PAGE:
Distinguished Irish architect Kevin Roche dies aged 96

Singular talent the driving force behind numerous landmark buildings worldwide

Kevin Roche was born in Dublin, received a Bachelor of Architecture from the National University of Ireland in 1945 and after gaining experience in the capital with Michael Scott and in London with Maxwell Fry, he moved to the US in 1948. Photograph:

Kevin Roche was born in Dublin, received a Bachelor of Architecture from the National University of Ireland in 1945 and after gaining experience in the capital with Michael Scott and in London with Maxwell Fry, he moved to the US in 1948. Photograph:

 

One of Ireland’s foremost post war architects, Kevin Roche, whose work over 70 years won international acclaim, died at the weekend aged 96.

Working mainly across the US since the 1950s, Roche was responsible for the design of more than 200 buildings, including art galleries, office blocks, university buildings and even zoos.

He was possibly best known in America for his long association with the Metropolitan Museum of Art in New York, which he extensively remodelled, building new galleries including one housing the Egyptian Temple of Dendur.

Deere & Company Headquarters, Moline, Illinois was designed by the Finnish architect Eero Saarinen and completed by Kevin Roche. Photographed: Balthazar Korab/ Universal History Archive/UIG via Getty Images
Deere & Company Headquarters, Moline, Illinois was designed by the Finnish architect Eero Saarinen and completed by Kevin Roche. Photographed: Balthazar Korab/ Universal History Archive/UIG via Getty Images

Born in Dublin in 1922, Roche grew up on a farm in Mitchelstown, Co Cork where his father founded the Galtee Cheese company and later opened a piggery, where the young Roche secured his first design commission.

His formal architectural education was in UCD. After graduating in 1945 he began work with Dublin architect Michael Scott on the design of Busáras and Donnybrook bus garage.

Kevin Roche: The Quiet Architect is a new documentary about the Irish man and his work
Kevin Roche: The Quiet Architect is a new documentary about the Irish man and his work

He later moved to London to work for Maxwell Fry, before crossing to the US in 1948 and working for Mies van der Roe.

In 1950, Roche joined the firm of Finnish futurist Eero Saarinen, where he met his wife Jane. When Saarinen died suddenly in 1961, Roche and his colleague John Dinkeloo took over several of their late mentor’s grander unfinished projects, notably the Gateway Arch, the TWA Flight Centre at JFK International Airport, and Washington DC’s Dulles International Airport.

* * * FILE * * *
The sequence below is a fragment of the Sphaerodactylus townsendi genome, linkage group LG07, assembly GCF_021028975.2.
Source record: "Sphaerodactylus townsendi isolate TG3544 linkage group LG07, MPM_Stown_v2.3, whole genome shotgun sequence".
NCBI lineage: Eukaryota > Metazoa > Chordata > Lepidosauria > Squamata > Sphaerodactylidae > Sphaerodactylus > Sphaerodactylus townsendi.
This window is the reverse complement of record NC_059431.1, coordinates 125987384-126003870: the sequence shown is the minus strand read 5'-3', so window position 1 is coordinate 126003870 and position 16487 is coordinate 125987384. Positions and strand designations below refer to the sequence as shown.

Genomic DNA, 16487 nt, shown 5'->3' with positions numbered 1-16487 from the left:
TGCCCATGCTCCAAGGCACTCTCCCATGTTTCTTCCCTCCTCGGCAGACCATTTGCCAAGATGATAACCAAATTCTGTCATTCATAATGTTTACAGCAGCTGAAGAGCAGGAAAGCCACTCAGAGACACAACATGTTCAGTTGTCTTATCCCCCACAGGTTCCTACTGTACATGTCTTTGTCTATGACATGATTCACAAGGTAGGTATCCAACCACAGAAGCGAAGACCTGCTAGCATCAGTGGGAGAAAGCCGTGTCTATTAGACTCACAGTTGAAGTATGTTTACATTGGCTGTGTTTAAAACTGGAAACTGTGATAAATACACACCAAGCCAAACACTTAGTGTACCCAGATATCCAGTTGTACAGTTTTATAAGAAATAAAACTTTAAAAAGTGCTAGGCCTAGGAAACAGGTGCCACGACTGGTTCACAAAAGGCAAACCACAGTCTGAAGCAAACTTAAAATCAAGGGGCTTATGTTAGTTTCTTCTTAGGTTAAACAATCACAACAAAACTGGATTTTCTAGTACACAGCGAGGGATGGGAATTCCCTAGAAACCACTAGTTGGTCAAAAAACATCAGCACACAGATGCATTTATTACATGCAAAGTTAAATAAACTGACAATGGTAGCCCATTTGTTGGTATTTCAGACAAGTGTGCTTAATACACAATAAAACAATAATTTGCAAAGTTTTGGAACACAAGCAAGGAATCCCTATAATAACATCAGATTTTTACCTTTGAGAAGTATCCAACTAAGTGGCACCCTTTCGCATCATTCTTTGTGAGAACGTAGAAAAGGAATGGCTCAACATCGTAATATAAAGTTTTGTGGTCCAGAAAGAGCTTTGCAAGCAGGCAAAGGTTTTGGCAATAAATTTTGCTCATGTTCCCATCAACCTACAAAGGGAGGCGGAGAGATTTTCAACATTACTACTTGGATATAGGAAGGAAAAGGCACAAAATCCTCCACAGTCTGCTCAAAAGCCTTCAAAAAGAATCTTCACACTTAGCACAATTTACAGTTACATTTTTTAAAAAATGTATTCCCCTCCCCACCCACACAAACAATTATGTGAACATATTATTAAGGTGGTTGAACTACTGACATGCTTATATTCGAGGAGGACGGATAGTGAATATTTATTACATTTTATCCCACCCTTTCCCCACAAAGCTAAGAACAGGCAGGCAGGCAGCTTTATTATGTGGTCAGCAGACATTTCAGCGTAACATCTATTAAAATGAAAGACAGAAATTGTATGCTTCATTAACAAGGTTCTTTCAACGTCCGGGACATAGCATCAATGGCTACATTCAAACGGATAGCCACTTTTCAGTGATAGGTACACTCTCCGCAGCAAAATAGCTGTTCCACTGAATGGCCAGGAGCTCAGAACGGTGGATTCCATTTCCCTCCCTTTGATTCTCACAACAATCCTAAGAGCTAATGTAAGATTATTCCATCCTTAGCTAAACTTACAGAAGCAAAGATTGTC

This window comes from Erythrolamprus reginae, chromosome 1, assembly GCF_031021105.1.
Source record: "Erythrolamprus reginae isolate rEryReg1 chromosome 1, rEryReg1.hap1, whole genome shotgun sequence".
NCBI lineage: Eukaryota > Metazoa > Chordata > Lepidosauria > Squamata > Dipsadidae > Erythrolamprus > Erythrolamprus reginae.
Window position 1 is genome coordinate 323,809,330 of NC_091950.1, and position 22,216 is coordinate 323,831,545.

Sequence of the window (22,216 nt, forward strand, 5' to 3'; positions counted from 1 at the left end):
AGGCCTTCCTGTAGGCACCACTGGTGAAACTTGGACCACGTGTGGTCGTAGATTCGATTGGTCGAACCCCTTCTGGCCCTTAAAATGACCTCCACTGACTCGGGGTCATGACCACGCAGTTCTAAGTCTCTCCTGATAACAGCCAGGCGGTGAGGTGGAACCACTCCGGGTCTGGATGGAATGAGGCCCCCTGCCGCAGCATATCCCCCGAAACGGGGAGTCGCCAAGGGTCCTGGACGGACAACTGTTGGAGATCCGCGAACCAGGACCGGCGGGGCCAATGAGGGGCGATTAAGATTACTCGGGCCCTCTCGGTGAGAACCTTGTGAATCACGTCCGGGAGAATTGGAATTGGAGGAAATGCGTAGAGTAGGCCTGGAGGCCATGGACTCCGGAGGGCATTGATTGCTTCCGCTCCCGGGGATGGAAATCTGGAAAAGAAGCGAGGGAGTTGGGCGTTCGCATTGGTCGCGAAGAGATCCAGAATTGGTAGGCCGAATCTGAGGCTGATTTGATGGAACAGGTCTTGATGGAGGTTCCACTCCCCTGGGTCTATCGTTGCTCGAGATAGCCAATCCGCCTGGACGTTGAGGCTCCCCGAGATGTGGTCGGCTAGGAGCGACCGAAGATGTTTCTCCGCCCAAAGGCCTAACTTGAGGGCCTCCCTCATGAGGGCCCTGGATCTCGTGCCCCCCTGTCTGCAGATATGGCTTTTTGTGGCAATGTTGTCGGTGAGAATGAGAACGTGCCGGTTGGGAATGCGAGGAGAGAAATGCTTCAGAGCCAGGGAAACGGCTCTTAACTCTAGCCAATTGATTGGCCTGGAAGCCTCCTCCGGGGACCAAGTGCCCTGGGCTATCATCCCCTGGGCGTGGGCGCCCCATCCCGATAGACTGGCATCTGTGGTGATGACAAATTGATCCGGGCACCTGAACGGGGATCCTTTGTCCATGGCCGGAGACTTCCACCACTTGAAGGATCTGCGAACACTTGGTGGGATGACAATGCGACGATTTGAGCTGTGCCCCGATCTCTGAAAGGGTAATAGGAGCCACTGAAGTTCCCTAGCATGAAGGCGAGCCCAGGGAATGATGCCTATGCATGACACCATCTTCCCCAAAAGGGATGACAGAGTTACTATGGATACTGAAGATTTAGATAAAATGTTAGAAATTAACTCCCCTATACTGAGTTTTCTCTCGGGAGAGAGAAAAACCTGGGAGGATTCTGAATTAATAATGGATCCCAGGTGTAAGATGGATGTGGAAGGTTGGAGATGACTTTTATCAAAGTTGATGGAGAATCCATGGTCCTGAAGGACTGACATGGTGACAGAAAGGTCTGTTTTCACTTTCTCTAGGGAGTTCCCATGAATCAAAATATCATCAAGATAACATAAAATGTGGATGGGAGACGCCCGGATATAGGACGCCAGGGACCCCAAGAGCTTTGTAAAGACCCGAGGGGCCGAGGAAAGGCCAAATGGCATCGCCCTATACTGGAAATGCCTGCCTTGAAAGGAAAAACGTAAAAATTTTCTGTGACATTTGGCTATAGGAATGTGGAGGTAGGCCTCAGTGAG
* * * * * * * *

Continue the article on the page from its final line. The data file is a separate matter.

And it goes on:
In 1968 the firm’s Ford Foundation headquarters on East 42nd Street was the first modern building to be laid out around a plant-filled atrium. The New York Times said it was “probably one of the most romantic environments ever devised by corporate man”.

Architect Kevin Roche at the Convention Centre Dublin. Photograph: Bryan O’Brien / The Irish Times
Architect Kevin Roche at the Convention Centre Dublin. Photograph: Bryan O’Brien / The Irish Times

Kevin Roche John Dinkeloo and Associates designed numerous corporate headquarters, office buildings, banks, museums, art centres, and even part of the Bronx Zoo. Roche served as a trustee of the American Academy in Rome, president of the American Academy of Arts and Letters, a member of the National Academy of Design, and a member of the US Commission of Fine Arts.

In 1982, Roche became one of the first recipients of the Pritzker Prize, generally regarded as architecture’s equivalent to the Nobel prize. Following this accolade Roche’s practice went global, receiving commissions for buildings in Paris, Madrid, Singapore and Tokyo. He completed his first and only Irish project, since his move to the US, the Convention Centre Dublin (CCD) in 2010.

Speaking to The Irish Times in 2017 following the release of a documentary about his work, called Kevin Roche: The Quiet Architect he said: “On occasion, there’s a big gesture, and that’s okay...But I’m basically a problem-solving construction guy.”

Paying tribute on Saturday, CCD executive chairman Dermod Dwyer said Roche designed “every facet of this building right down to the door handles.

“The CCD design turned it instantly into an iconic building on the banks of the Liffey. It stands is a fitting legacy for this extraordinary Irish man.”